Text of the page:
2 - Make addrof/fakeobj primitives. The addrof primitive leaks the address of an arbitrary JavaScript object. The fakeobj primitive performs the reverse action: it injects into the engine an arbitrary value that the engine will interpret as a pointer to a JavaScript object.

3 - Use fakeobj to forge a JavaScript array object whose data buffer field is an arbitrary attacker-specified address. The attacker can then use the forged array to read or write arbitrary memory addresses. (Compare with the OOB access of step 1 above, which only permits access to arbitrary specified offsets past the start of the original array.)

4 - Use the addrof primitive to leak the address of a wasm function. This will be where we copy our shellcode. A wasm function is a good choice because the memory it occupies is marked with RWX (Read-Write-Execute) permissions.

5 - Use the fakeobj primitive to copy shellcode to the RWX page. To make copying the shellcode easier, an ArrayBuffer that has an uncompressed backing_store pointer is often used. This overwrites the wasm function instructions with our shellcode.

6 - Execute the shellcode by calling the wasm function.

Here is how it was actually done at Pwn2Own. The exploit starts by defining some helper functions to convert between floats and integers:

It then triggers the JIT vulnerability:

After triggering the vulnerability, the value of the “bad” variable is huge, and thus it goes into a series of Math.max calls to achieve a smaller value (1). This confused value is then used to create an array, and a shift on this array is used to produce an array having length -1. This allows the exploit to access memory at arbitrary offsets past the end of the array.

Setting up the wasm RWX memory is the next step:

Note that the contents of the wasm function is not important, as its instructions will be replaced with shellcode.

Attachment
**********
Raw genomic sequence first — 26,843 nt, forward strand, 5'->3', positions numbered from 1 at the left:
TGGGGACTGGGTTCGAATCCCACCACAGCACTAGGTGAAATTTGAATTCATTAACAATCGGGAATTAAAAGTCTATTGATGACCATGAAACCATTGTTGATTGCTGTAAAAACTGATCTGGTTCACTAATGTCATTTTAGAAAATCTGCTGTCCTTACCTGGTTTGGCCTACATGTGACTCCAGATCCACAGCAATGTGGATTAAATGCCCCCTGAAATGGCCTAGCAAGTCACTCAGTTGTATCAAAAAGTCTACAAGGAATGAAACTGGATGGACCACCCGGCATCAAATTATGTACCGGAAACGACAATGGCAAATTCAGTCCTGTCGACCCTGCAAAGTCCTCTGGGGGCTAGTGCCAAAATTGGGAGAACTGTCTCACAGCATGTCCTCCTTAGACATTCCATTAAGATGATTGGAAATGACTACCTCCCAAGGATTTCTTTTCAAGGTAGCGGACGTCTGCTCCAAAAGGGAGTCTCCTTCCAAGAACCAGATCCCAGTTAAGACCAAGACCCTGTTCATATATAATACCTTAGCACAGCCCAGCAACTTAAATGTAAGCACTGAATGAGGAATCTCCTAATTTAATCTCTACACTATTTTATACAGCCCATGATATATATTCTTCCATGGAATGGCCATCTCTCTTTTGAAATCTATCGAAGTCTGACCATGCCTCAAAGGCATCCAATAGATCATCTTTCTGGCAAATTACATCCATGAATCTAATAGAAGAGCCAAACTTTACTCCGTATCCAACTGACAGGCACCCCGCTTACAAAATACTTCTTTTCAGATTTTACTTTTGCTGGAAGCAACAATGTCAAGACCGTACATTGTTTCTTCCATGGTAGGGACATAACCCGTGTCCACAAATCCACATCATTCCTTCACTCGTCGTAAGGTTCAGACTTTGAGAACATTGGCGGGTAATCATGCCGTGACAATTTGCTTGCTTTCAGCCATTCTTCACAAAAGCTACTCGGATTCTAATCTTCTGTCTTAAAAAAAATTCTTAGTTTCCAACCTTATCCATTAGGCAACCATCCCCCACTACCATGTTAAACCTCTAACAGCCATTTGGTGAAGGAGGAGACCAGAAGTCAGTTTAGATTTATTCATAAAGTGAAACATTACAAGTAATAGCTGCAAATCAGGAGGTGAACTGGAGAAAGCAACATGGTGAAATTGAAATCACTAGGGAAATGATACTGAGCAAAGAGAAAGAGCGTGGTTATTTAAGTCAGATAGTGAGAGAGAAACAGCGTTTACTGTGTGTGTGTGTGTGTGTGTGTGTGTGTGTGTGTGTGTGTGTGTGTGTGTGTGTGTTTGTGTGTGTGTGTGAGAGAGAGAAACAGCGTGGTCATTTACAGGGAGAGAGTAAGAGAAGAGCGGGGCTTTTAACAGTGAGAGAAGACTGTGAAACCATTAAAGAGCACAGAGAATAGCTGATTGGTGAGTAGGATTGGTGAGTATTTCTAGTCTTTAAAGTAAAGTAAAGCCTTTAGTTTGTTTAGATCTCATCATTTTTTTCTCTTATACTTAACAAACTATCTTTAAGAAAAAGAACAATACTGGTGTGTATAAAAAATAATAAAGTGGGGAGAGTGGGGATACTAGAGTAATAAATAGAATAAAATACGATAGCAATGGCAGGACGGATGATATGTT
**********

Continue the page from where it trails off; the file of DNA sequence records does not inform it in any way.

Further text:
Next, the exploit allocates 3 arrays:

• A PACKED_DOUBLE_ELEMENTS array (after_dbl)
• This is followed in memory by a PACKED_ELEMENTS array (after_obj)
• This is followed in memory by another PACKED_DOUBLE_ELEMENTS (after_dbl2)

Using the out-of-bounds access via the array with length -1, it then increases the length of the after_dbl and after_obj:

After the lengths have been altered, some of the data of after_dbl overlaps with some of the data of after_obj. Similarly, some of the data of after_obj overlaps with some of the data of after_dbl2. This will allow the exploit to perform type confusions.

Now the exploit is all ready to create the addrof and fakeobj primitives, which is done as follows:

• The addrof primitive: To leak the address of an object, it first assigns it into index 0x2f of the after_obj array. As mentioned above, after_obj now partially overlaps with after_dbl2. The exploit then read the pointer from after_dbl. It is returned as a double, allowing the exploit to learn the numeric value of the object’s address.

• The fakeobj primitive: To inject an arbitrary pointer value, the exploit assigns it into after_dbl. In a way similar to the operation of addrof explained above, the data can then be read as a different type by reading it from a different (overlapping) array, in this case after_obj. By fetching it from after_obj, the exploit obtains a reference to a “fake” JavaScript object at the specified address.

From here, all that remains is to copy the shellcode to the leaked address of the wasm function and execute it.

After the shellcode is run, the page is idle and will be subject to garbage collection. This may cause a crash of the renderer process. To handle this, the exploit developers tried to smooth over corruptions as much as possible to prevent a crash:

Conclusion

JIT vulnerabilities tend to be powerful, providing strong primitives and reliable exploitation methods. The inherent complexity of JIT compilation makes it very challenging for engine developers to correctly handle all corner cases, despite their impressive efforts. However, incorrect JIT behavior can impact security only if a technique is available to achieve an effect such as out-of-bounds memory access. This is one area where engine developers can focus by introducing additional hardening.

You can find me on Twitter at @hosselot and follow the team for the latest in exploit techniques and security patches.